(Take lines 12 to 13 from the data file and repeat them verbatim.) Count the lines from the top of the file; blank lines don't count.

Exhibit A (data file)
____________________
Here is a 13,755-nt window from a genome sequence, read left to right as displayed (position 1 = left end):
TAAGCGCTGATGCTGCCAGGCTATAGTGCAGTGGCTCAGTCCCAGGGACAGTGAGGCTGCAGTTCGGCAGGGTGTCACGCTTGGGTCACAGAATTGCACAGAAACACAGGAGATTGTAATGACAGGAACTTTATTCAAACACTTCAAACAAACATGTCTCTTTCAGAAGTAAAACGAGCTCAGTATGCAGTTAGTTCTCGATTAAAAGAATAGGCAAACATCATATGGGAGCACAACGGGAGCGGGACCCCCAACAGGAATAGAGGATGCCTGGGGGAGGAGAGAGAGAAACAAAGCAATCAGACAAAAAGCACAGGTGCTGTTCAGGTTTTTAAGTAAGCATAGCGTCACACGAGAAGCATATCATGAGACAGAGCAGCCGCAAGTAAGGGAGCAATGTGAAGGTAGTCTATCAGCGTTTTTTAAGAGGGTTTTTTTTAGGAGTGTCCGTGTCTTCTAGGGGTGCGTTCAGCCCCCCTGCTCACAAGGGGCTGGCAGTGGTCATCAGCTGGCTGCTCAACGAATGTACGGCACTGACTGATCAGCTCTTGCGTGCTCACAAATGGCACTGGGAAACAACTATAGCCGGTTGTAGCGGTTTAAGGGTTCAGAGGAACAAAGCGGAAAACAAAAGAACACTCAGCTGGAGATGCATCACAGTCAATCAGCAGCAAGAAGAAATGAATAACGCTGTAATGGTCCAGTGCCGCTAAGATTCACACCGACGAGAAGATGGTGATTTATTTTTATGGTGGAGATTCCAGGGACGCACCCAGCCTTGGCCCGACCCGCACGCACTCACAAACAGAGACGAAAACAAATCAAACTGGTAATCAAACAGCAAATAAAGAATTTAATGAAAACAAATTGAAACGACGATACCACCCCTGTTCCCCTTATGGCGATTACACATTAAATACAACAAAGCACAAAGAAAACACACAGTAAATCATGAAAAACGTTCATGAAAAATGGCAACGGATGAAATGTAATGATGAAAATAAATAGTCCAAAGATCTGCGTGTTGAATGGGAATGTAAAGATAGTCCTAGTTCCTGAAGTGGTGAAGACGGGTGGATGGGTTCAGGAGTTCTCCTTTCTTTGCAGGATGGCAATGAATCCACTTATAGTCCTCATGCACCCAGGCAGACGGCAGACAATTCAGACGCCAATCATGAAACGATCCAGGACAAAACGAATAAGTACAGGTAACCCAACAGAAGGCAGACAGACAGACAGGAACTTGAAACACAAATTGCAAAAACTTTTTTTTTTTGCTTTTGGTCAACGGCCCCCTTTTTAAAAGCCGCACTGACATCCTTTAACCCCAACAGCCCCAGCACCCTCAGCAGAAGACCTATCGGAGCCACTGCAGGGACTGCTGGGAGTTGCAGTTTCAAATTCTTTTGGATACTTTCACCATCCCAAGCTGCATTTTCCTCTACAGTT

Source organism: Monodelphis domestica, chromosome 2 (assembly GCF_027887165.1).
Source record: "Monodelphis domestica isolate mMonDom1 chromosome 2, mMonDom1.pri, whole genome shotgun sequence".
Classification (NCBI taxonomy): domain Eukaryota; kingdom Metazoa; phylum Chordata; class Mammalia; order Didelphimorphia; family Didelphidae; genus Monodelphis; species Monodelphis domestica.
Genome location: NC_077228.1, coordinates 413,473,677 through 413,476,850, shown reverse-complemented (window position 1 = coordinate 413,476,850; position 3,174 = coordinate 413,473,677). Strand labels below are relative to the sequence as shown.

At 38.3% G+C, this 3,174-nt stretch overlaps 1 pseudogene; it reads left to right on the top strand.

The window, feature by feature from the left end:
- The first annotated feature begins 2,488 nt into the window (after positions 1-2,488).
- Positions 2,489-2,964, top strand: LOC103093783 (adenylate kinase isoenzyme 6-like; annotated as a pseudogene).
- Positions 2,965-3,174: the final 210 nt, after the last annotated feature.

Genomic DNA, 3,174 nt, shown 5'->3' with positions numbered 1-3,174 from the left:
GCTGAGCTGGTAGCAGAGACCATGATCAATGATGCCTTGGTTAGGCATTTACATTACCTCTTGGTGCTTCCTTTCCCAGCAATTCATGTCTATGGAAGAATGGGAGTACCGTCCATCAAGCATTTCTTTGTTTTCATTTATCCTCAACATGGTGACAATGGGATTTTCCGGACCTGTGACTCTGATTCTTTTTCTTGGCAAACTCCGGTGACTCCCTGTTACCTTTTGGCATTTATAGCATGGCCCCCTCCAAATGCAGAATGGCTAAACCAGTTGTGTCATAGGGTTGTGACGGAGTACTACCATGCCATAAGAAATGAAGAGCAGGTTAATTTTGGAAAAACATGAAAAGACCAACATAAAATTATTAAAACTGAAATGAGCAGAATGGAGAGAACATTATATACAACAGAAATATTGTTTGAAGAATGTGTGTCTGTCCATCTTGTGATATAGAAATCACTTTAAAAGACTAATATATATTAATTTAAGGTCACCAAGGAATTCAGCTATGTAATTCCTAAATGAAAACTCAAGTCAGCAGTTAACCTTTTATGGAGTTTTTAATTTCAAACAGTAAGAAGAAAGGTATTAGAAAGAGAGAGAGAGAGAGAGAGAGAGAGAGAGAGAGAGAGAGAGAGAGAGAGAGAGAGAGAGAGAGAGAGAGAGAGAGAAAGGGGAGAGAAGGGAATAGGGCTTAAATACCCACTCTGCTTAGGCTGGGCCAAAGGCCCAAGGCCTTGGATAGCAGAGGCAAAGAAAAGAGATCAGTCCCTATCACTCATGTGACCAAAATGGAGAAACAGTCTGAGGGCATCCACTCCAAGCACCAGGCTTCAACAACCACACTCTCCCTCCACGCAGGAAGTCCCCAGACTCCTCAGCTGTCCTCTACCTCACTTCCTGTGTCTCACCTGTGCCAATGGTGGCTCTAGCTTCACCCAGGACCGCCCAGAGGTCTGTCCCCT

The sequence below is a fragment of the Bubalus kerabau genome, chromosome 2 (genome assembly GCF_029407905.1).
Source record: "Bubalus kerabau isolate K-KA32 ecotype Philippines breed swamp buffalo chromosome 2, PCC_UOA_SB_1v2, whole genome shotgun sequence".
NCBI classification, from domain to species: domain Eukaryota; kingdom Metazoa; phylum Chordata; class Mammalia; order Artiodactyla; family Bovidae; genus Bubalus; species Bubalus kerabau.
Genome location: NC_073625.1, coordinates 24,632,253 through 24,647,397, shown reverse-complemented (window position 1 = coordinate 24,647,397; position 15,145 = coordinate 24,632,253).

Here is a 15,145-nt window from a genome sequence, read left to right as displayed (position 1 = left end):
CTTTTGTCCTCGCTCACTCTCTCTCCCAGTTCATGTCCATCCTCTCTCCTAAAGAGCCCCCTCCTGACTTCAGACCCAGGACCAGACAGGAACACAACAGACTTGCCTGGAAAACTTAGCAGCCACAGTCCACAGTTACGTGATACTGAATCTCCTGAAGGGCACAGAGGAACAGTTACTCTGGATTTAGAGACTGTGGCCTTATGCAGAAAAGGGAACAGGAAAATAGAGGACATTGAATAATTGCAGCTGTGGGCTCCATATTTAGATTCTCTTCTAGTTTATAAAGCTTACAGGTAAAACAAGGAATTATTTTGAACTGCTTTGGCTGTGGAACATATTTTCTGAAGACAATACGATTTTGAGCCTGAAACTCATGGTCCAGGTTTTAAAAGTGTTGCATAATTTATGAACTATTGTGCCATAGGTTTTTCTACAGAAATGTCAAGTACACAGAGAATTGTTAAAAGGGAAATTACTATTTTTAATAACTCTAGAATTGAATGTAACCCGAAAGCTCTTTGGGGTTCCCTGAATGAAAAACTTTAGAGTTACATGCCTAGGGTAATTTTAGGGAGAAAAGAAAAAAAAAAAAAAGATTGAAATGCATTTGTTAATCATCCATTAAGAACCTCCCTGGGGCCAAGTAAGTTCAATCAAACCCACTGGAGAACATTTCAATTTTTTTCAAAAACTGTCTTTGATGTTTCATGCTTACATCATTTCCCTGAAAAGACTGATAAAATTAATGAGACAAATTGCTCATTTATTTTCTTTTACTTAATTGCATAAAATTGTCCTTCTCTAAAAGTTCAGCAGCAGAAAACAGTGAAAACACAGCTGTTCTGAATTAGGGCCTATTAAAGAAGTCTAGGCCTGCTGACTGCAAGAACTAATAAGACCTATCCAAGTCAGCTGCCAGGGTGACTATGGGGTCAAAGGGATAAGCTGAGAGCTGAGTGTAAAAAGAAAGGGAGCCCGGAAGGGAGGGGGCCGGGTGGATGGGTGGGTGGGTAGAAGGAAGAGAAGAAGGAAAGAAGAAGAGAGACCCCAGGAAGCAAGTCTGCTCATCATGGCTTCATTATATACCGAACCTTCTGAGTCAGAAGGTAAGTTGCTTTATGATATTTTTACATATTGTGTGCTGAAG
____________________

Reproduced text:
Genomic DNA, 3,174 nt, shown 5'->3' with positions numbered 1-3,174 from the left:
GCTGAGCTGGTAGCAGAGACCATGATCAATGATGCCTTGGTTAGGCATTTACATTACCTCTTGGTGCTTCCTTTCCCAGCAATTCATGTCTATGGAAGAATGGGAGTACCGTCCATCAAGCATTTCTTTGTTTTCATTTATCCTCAACATGGTGACAATGGGATTTTCCGGACCTGTGACTCTGATTCTTTTTCTTGGCAAACTCCGGTGACTCCCTGTTACCTTTTGGCATTTATAGCATGGCCCCCTCCAAATGCAGAATGGCTAAACCAGTTGTGTCATAGGGTTGTGACGGAGTACTACCATGCCATAAGAAATGAAGAGCAGGTTAATTTTGGAAAAACATGAAAAGACCAACATAAAATTATTAAAACTGAAATGAGCAGAATGGAGAGAACATTATATACAACAGAAATATTGTTTGAAGAATGTGTGTCTGTCCATCTTGTGATATAGAAATCACTTTAAAAGACTAATATATATTAATTTAAGGTCACCAAGGAATTCAGCTATGTAATTCCTAAATGAAAACTCAAGTCAGCAGTTAACCTTTTATGGAGTTTTTAATTTCAAACAGTAAGAAGAAAGGTATTAGAAAGAGAGAGAGAGAGAGAGAGAGAGAGAGAGAGAGAGAGAGAGAGAGAGAGAGAGAGAGAGAGAGAGAGAGAGAGAGAAAGGGGAGAGAAGGGAATAGGGCTTAAATACCCACTCTGCTTAGGCTGGGCCAAAGGCCCAAGGCCTTGGATAGCAGAGGCAAAGAAAAGAGATCAGTCCCTATCACTCATGTGACCAAAATGGAGAAACAGTCTGAGGGCATCCACTCCAAGCACCAGGCTTCAACAACCACACTCTCCCTCCACGCAGGAAGTCCCCAGACTCCTCAGCTGTCCTCTACCTCACTTCCTGTGTCTCACCTGTGCCAATGGTGGCTCTAGCTTCACCCAGGACCGCCCAGAGGTCTGTCCCCT